Gender is in the air.
Over dinner recently with friends, a question arose: Do women have a right to women-only space?
We happened upon the subject when one friend spoke favorably of efforts by some schools to desegregate bathrooms by gender. Her argument was that gender-specific restrooms were offensive and inconvenient to people whose gender identity contradicts their anatomy. To women or girls who are afraid of having male-bodied people in their restrooms, my friend would say: trans people are not dangerous by virtue of being trans. There’s nothing to be afraid of.
My friend spoke passionately on this subject. As the mother of a female-to-male transsexual, she has been front row and center to the frustrations, misunderstandings and agonies that permeate the day to day life of a person in transition from one gender to another.
As the mother of a daughter who has been emotionally and psychologically damaged by a man, who carries a legacy of trauma into all her dealings with men, and who would be disturbed to find herself sharing a restroom with someone she knew to be male-bodied, my perspective is inevitably different. I found it striking that my friend, a feminist, was unhesitating in saying that women and girls have no right to space that is defined as female-bodied only.
In the week or so since that conversation, I’ve come across no less than three different articles in widely different publications on what I now think of as the bathroom question, though it could by implication affect all spaces, institutions, activities and endeavors whose access or membership is defined by identity – gender identity, ethnic, national or religious identity, and so on.
In the latest of these articles, a lawyer named James Ehrhard, writing in the Wall Street Journal yesterday, discussed the Massachusetts ban of last July on gender identity discrimination, and the state’s recent educational guidelines in response to that ban, directing schools to permit students to use the restrooms (and locker rooms, showers, and so on) of their choice, based upon their internal sense of gender, and also to provide gender neutral restrooms. Ehrhard noted that proponents of the law claim that people with gender identity issues make up approximately half of one percent of the population of Massachusetts. He went on to say that the law specifies that a male-bodied person’s desire to use a girls’ restroom trumps the possible discomfort some girls may feel with this situation.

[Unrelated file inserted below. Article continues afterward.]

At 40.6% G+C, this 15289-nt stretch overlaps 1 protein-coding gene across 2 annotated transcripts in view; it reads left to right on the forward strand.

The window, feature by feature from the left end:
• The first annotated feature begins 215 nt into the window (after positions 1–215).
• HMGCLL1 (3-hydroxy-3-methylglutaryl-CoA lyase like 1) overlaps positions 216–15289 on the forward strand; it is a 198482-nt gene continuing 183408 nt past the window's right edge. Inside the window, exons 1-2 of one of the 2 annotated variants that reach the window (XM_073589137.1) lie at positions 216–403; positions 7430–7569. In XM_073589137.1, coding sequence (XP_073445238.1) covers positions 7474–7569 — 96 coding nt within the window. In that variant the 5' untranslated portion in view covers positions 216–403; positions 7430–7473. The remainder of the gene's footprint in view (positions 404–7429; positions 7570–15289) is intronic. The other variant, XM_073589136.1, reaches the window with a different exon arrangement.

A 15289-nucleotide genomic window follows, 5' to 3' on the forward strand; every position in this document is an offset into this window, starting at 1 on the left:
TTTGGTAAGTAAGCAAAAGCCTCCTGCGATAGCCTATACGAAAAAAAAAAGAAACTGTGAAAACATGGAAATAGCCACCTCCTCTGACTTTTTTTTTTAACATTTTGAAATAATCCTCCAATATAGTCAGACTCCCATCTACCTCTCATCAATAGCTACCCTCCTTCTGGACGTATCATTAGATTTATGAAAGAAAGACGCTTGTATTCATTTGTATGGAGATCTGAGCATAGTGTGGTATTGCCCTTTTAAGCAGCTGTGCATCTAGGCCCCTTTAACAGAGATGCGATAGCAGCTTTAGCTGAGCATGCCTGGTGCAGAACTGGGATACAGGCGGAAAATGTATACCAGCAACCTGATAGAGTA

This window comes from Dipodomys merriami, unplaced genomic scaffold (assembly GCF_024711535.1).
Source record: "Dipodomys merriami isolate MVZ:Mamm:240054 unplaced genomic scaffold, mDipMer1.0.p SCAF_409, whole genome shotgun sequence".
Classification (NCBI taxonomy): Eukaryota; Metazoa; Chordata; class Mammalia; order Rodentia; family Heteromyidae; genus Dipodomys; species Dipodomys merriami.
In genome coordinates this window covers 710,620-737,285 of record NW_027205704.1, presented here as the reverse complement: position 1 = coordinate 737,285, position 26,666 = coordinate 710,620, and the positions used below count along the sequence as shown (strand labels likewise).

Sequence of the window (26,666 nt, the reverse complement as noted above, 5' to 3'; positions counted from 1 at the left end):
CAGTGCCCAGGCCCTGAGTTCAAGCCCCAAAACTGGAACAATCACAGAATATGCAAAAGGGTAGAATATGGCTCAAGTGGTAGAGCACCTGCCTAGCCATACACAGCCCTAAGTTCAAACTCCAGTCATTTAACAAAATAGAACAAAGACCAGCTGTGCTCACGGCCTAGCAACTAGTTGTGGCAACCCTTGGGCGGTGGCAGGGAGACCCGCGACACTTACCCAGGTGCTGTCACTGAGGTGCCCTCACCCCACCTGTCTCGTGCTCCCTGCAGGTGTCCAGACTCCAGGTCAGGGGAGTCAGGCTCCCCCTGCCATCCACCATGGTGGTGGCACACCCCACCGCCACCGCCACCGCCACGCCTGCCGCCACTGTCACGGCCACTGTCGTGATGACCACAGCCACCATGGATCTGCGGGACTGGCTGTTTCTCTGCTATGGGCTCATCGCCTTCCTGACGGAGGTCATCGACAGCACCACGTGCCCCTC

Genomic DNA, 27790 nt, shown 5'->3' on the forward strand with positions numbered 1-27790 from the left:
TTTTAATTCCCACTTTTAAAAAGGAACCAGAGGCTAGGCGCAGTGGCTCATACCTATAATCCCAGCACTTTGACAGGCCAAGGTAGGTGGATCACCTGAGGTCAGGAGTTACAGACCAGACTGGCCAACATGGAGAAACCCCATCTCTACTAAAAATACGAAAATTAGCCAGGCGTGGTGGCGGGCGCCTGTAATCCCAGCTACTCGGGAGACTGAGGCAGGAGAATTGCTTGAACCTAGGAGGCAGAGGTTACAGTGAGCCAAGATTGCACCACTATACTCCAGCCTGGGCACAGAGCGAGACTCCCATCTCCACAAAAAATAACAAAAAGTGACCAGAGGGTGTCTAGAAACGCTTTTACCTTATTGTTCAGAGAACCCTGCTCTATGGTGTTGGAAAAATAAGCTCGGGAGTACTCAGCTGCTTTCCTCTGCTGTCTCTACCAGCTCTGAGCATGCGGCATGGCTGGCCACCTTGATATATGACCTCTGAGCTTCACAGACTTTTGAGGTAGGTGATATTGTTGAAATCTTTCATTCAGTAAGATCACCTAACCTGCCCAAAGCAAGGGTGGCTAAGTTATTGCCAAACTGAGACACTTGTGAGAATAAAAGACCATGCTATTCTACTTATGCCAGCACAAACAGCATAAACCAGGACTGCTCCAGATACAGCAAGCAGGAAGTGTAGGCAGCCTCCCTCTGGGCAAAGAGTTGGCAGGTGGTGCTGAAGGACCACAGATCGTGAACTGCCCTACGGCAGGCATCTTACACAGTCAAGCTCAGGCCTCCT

This discussion emerges at a time when we are daily reminded of the vulnerability of women and girls, when reports of violence and sexual violence against women seem omnipresent, from the rape culture of college campuses to the brutally misogynist online harassment of girls by their male peers. It’s within this context that I struggle to understand how and why the needs of half of one percent of the population trump the needs of fifty percent of the population.
My friend’s point that trans people are not, as a group, dangerous to girls and women, is true. Unfortunately, the same can’t so easily be said of men. Some children go in and out of gender identities as they grow. I’ve known several who passed through periods of identifying as the opposite gender only to settle comfortably into the gender indicated by their bodies in adolescence. Shifting, fluid identities could be more easily accommodated in an ungendered world. But we don’t live in an ungendered world. Many of us don’t believe an ungendered world is possible, whether we wish it or not. In my experience with a transgendered ex-husband, “gender neutral” were dirty words. I was told quite forcibly and repeatedly that gender is in fact the most important, most elemental and immutable aspect of being human.
For women under siege, subject to violence, violation, economic, social and religious oppression based upon our female bodies, gender identity and its consequences indeed appear elemental and immutable.